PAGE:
Little lotto tax problem
The folks who won the monster Powerball jackpot came out of the closet earlier this week. They held onto their winning ticket for 20 days before coming forward. According to press reports, that was so that they could talk to tax and financial advisers. And, according to the Oregonian story (lost in the black hole of Oregon Live at the moment), the prize claim was timed so that they wouldn't receive their winnings -- more than $100 million in cash after taxes -- until early 2006. That, it was suggested, would keep the winnings off their 2005 income tax returns, and allow them to wait until their 2006 returns to report it and try to shelter it.
Don't count on that last part.
In the tax world, individuals have income when they receive it, and not until then. But there are two kinds of receipt: actual receipt, and something called constructive receipt. When the law says "constructive," it's making believe. The event in question (here, getting paid) didn't actually happen yet, but we treat it as if it did. What this means is you can have income even though you have not actually received it, provided that you have "constructively" done so.
When does a taxpayer have "constructive receipt"? The IRS has regulations out on this that are as old as dirt. They state:
Income although not actually reduced to a taxpayer's possession is constructively received by him in the taxable year during which it is credited to his account, set apart for him, or otherwise made available so that he may draw upon it at any time, or so that he could have drawn upon it during the taxable year if notice of intention to withdraw had been given.In other words, you can't turn your back on income. You can't postpone paying tax on income that's at your disposal by simply "letting it ride."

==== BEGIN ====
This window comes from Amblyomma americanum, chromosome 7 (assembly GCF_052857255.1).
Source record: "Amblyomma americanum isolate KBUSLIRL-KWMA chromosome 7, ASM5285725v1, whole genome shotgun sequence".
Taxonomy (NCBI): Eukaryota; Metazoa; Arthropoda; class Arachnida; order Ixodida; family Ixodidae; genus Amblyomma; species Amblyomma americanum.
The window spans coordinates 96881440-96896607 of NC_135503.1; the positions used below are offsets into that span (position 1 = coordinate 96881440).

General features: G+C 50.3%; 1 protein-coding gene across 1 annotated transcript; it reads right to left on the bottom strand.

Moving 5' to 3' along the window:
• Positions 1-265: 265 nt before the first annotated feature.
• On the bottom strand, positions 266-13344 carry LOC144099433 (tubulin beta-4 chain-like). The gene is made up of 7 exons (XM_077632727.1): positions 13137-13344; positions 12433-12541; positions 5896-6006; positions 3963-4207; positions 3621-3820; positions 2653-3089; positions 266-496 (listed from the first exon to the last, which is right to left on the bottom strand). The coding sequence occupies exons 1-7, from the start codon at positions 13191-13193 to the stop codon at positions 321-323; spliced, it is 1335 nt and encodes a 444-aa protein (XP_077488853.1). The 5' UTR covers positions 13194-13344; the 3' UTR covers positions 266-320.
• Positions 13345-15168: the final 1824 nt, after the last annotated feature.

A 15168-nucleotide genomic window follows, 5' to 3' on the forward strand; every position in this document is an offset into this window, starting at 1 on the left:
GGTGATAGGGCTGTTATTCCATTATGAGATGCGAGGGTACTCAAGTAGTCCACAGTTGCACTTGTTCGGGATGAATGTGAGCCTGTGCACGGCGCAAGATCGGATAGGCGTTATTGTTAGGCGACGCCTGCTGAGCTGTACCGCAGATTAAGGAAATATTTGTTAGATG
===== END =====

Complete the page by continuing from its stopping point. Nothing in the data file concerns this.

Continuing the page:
This may sound like some esoteric tax doctrine, but its application is extremely commonplace. Take that bank account of yours that earns interest every month. If you leave the interest in the account and never go get it, does that means you don't have to report it as income until later? No, you constructively receive it as soon as it's in your account. As soon as it's there for the taking. The same is true of uncashed paychecks, reinvested mutual fund dividends, and lots of other kinds of income.
In the case of the lottery winners, their lucky numbers came out on October 19. It takes 60 days to actually receive your winnings once you turn in your ticket. So they could have had their money on December 19 if they had claimed it promptly. The IRS may take the position that that constitutes constructive receipt in 2005.
Even if there was no constructive receipt of the $110 million cash in 2005, the IRS might also argue that the winners were in actual receipt of the "economic benefit" of winning as of Oct. 20. This doctrine is a bit murkier, but one of the cases typically used to illustrate it involves underage kids who won the Irish sweepstakes. Although they couldn't collect the prize until they were 21, they were taxed when they won, because of the "economic benefit" they actually received by winning. Application of this rule to lottery winnings is not a sure thing -- there's one case out of the Midwest that suggests it doesn't apply -- but you could expect the IRS to take a run at it, at least.
Now, maybe the IRS will look the other way with the Powerball folks. Maybe they'll be able to postpone until their 2006 tax returns reporting all that money as income (by my rough calculation, triggering federal income tax of around $59,000,000, much or all of which will have already been withheld). But if I were an enterprisng IRS agent or lawyer, I'd be pushing for them to show it on their 2005 return, triggering the tax at an earlier date.